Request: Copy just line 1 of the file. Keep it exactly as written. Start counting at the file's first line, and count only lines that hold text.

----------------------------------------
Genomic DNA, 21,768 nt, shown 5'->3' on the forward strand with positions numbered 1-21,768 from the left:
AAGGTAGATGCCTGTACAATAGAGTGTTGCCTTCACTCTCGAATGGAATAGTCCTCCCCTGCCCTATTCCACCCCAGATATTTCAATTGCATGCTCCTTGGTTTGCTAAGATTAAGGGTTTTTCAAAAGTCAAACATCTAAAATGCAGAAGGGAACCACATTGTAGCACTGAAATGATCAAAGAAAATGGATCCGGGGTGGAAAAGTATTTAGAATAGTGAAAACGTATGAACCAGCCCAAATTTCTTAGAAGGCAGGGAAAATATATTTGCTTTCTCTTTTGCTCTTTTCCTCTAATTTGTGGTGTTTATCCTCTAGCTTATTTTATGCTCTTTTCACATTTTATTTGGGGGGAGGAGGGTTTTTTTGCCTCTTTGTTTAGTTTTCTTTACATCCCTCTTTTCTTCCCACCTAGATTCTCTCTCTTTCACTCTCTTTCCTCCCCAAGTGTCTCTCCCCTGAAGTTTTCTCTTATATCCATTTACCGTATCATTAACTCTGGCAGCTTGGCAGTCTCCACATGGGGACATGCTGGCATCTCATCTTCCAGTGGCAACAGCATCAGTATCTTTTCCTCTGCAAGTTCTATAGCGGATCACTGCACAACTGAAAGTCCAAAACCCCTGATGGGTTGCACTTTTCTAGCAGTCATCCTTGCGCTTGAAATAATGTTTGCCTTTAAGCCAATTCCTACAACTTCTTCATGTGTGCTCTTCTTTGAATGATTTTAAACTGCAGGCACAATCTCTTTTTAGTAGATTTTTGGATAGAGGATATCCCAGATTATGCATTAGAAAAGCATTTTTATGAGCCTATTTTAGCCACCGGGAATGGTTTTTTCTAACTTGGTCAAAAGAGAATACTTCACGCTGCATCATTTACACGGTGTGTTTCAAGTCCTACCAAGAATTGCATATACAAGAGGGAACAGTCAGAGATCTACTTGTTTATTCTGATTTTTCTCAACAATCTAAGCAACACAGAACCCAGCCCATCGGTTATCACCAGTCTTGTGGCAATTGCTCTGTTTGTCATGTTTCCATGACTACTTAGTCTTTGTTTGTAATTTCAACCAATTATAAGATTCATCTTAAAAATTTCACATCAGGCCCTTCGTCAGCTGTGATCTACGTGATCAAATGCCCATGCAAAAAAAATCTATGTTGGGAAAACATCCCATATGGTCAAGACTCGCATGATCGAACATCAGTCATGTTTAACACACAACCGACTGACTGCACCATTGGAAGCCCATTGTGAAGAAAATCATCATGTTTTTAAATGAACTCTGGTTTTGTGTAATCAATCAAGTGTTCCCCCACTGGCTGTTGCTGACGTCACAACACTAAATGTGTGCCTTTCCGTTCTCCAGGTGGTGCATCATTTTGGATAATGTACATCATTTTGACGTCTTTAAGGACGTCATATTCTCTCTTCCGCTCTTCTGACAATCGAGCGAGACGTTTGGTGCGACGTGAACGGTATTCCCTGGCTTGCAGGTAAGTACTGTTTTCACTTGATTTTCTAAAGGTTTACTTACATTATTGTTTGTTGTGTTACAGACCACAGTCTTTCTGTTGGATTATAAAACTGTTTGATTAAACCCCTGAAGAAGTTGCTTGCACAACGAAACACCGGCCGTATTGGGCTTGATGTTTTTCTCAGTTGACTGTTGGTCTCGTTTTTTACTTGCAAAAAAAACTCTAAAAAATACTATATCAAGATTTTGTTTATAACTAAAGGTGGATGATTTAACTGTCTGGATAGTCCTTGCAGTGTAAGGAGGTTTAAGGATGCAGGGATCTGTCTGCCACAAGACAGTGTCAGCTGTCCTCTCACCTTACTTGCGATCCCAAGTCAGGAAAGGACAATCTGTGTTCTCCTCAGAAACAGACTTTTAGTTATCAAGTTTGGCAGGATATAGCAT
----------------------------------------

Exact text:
Genomic DNA, 21,768 nt, shown 5'->3' on the forward strand with positions numbered 1-21,768 from the left: